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Basic Writing Rules: The Foundation of Good Writing (Ch. 1)

Good writing can be thought of as a pyramid.  At the foundation, these basic rules underlie more advanced ones.  As you start writing, make sure that you remind yourself of these basics.  Then, as you continue to write, return to these to make sure that you are still following them.  That said, here are a few tips to keep in mind.

Write clearly.

No other writing rule is more important.  After all, the point of writing is to communicate.  So before anything else, ask yourself this:  Do I know what I am saying? Is my writing clear?  Will others know what I mean?

Grammar is secondary.  Few writing teachers will tell you this, but all writing rules were meant to be broken.  There are cases when you will break grammar or style rules, and historically speaking, these have changed over time.  That secret is worth mentioning in order to make this point:  Grammar is used to support clear writing.  In other words, we use grammar so that texts are clear and understandable.  To avoid linguistic chaos, grammar offers basic rules that we follow when writing.

Writing clearly means getting to the point (i.e., don’t hide it until the end), using proper terms (usually words that readers will know), avoiding fluff (e.g., pointless content used to pad your text). Check your writing to make sure that you are being clear.  When in doubt, ask someone else to read your document to check for you.

Write concisely.

As a second rule, make sure that you write concisely.  Be simple.  Be direct.  In other words, say things in as few words as possible.  While there are exceptions to this rule — e.g., you want to superfluously describe the beauty of a flower — in almost all cases, be concise.

In the past, readers appreciated longer sentences.  For example, in first century, sentences would continue for a paragraph or longer.  However, as time has passed, readers have changed.  In modern times, readers expect sentences that are clear.  This allows the reader to quickly process information.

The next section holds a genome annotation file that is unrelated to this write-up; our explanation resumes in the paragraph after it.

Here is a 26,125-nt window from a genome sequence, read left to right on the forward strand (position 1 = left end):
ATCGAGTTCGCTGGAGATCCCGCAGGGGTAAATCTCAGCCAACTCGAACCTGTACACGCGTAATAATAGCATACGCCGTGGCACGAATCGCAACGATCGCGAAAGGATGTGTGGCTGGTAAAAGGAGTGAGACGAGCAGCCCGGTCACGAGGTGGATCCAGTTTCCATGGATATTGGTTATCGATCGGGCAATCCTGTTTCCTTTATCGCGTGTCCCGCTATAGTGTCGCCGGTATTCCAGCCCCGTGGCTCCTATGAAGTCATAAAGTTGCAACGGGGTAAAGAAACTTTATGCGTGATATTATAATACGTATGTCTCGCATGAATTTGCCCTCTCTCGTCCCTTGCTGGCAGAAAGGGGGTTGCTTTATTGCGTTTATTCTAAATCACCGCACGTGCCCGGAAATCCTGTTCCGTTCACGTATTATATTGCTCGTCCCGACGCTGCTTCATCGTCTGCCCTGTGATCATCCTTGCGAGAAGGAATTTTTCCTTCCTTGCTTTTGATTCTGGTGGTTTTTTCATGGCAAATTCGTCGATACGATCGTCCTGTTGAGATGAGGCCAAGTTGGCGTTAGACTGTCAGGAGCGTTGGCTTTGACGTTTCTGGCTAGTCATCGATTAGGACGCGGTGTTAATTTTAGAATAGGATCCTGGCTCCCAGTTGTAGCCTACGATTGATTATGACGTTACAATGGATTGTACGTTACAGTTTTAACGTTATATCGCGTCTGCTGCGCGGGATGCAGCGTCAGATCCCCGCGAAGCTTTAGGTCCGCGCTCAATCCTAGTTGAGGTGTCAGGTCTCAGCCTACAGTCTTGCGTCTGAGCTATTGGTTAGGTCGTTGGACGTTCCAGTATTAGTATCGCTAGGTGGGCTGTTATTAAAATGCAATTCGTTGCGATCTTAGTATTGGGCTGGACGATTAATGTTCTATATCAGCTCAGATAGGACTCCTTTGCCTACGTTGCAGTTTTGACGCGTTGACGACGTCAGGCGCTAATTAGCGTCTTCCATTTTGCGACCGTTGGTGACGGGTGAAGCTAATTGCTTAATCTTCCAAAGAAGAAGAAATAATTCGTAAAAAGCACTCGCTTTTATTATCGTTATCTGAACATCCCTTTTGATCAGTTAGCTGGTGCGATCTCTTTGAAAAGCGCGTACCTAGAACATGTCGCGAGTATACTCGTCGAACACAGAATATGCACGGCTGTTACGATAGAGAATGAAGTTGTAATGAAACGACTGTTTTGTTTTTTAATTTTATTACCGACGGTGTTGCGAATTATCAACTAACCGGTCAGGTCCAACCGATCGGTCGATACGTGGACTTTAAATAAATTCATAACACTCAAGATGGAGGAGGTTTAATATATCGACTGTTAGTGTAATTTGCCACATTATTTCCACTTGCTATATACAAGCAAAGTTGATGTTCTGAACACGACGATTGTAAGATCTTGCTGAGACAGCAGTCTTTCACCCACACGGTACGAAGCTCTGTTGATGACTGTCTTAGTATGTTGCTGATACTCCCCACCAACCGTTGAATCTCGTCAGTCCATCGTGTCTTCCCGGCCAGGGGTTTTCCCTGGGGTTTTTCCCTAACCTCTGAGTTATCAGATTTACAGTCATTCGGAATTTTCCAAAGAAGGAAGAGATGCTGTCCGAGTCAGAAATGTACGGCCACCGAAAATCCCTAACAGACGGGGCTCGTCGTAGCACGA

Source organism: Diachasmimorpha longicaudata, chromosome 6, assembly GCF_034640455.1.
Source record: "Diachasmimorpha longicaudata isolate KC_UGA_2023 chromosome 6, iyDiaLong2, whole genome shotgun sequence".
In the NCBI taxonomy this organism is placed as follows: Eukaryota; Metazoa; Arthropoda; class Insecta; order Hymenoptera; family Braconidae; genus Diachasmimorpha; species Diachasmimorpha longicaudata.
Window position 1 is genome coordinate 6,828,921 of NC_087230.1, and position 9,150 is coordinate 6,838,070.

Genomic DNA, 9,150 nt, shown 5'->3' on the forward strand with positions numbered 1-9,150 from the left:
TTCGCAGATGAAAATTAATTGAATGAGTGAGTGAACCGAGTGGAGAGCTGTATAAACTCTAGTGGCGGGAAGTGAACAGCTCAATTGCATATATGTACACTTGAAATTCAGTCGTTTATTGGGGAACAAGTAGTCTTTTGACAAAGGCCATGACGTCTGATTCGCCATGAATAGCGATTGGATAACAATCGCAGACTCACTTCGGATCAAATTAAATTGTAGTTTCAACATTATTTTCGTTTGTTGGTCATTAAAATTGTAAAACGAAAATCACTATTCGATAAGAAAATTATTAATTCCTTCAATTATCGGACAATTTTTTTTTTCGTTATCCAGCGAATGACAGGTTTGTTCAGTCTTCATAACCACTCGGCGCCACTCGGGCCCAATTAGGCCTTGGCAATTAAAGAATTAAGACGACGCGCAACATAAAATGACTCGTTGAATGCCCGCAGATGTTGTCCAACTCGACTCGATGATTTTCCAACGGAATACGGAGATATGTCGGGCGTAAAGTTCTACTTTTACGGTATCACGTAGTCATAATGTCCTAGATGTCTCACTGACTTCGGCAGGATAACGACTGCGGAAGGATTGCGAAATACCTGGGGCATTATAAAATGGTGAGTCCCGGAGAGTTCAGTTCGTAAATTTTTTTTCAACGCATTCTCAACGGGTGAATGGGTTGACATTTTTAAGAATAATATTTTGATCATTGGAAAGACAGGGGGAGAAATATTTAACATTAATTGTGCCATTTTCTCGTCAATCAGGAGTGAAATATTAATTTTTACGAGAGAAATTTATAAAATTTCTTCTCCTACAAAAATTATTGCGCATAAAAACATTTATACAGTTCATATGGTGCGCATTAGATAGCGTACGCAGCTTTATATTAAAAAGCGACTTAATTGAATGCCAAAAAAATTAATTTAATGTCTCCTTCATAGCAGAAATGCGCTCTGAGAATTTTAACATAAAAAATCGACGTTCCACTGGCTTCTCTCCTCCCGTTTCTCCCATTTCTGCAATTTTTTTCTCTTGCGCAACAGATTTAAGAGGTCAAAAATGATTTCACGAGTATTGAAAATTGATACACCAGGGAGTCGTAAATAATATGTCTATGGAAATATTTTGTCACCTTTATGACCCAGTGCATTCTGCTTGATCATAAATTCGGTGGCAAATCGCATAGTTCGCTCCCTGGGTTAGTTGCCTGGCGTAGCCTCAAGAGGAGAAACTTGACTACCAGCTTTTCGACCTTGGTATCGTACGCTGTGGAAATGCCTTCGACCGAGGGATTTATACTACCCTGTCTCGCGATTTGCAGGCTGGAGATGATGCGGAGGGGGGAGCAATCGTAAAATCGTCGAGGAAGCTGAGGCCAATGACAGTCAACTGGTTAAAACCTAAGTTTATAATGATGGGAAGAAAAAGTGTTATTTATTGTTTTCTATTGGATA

This rule applies to both sentences and paragraphs. Experiment with short sentences. Seriously. You can use them for powerful effect.  Then, once you have shortened sentences, ensure that paragraphs are also concise.  In general, limit paragraphs to 4 to 6 sentences.  You might also try shorter paragraphs, such as a 3-sentence conclusion or a 1-sentence paragraph if writing a novel or news article.

Write consistently.

Maintain the same style throughout your writing.  Do not randomly switch voice, tense, mood, tone, formatting, and so on.  Rare exceptions to this rule should be done intentionally.

Readers will adjust to you as a writer.  For example, if you have a casual tone, your readers will expect that tone to continue throughout the text.  Likewise, if you are writing a serious research paper, then readers will expect that throughout the document — and not expect a random joke in the middle of the text.

Consistency applies to your personal writing style, as well as your document formatting (which is also referred to as “style.”) Be sure to maintain standards throughout your text.  For example, if you use MLA, APA, Oxford, Chicago, or another style, then keep to that.  Do not mix styles.

Write contextually.

Consider your readers — in particular, who they are, what they know, and what they expect.  When writing, imagine the “ideal” audience for the text. Obviously, some others will also read it, but there will be a primary readership.  It helps to clarify this in your mind prior to writing.

For example if you’re selling pumpkin seeds, you might think: “I will write this advertisement for middle-aged women who own a home and have an interest in gardening.” It would not make sense to target your language to a junior high boy.  You’d want to use language (vocabulary, references, images, etc.) that relates to older women rather than younger boys.


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